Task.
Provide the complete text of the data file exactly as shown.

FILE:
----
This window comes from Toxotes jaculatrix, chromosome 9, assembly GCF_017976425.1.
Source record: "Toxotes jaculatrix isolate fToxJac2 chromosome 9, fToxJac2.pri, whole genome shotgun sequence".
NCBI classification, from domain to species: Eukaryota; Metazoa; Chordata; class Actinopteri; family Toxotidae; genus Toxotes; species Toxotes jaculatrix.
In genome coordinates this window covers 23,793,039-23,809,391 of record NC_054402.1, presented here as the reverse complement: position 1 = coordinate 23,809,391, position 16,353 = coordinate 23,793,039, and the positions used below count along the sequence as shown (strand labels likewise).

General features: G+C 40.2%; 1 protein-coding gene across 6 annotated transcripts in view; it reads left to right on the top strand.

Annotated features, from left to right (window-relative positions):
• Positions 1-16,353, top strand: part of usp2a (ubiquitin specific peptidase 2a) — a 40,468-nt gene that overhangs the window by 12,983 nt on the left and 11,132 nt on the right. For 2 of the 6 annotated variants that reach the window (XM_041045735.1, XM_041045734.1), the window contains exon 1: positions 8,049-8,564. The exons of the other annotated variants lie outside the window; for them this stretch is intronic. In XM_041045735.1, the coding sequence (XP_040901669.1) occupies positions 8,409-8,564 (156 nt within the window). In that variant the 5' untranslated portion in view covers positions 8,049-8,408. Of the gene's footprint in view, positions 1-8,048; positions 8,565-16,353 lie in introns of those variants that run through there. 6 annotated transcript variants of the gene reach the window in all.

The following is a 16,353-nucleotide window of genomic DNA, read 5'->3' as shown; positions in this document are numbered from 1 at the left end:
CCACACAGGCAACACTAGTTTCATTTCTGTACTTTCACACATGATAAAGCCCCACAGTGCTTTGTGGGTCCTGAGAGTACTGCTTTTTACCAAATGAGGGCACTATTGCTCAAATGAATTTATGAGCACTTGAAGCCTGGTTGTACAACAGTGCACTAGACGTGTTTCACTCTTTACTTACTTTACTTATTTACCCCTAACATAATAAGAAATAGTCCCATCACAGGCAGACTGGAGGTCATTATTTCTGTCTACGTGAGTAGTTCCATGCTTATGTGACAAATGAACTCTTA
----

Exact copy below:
This window comes from Toxotes jaculatrix, chromosome 9, assembly GCF_017976425.1.
Source record: "Toxotes jaculatrix isolate fToxJac2 chromosome 9, fToxJac2.pri, whole genome shotgun sequence".
NCBI classification, from domain to species: Eukaryota; Metazoa; Chordata; class Actinopteri; family Toxotidae; genus Toxotes; species Toxotes jaculatrix.
In genome coordinates this window covers 23,793,039-23,809,391 of record NC_054402.1, presented here as the reverse complement: position 1 = coordinate 23,809,391, position 16,353 = coordinate 23,793,039, and the positions used below count along the sequence as shown (strand labels likewise).

General features: G+C 40.2%; 1 protein-coding gene across 6 annotated transcripts in view; it reads left to right on the top strand.

Annotated features, from left to right (window-relative positions):
• Positions 1-16,353, top strand: part of usp2a (ubiquitin specific peptidase 2a) — a 40,468-nt gene that overhangs the window by 12,983 nt on the left and 11,132 nt on the right. For 2 of the 6 annotated variants that reach the window (XM_041045735.1, XM_041045734.1), the window contains exon 1: positions 8,049-8,564. The exons of the other annotated variants lie outside the window; for them this stretch is intronic. In XM_041045735.1, the coding sequence (XP_040901669.1) occupies positions 8,409-8,564 (156 nt within the window). In that variant the 5' untranslated portion in view covers positions 8,049-8,408. Of the gene's footprint in view, positions 1-8,048; positions 8,565-16,353 lie in introns of those variants that run through there. 6 annotated transcript variants of the gene reach the window in all.

The following is a 16,353-nucleotide window of genomic DNA, read 5'->3' as shown; positions in this document are numbered from 1 at the left end:
CCACACAGGCAACACTAGTTTCATTTCTGTACTTTCACACATGATAAAGCCCCACAGTGCTTTGTGGGTCCTGAGAGTACTGCTTTTTACCAAATGAGGGCACTATTGCTCAAATGAATTTATGAGCACTTGAAGCCTGGTTGTACAACAGTGCACTAGACGTGTTTCACTCTTTACTTACTTTACTTATTTACCCCTAACATAATAAGAAATAGTCCCATCACAGGCAGACTGGAGGTCATTATTTCTGTCTACGTGAGTAGTTCCATGCTTATGTGACAAATGAACTCTTA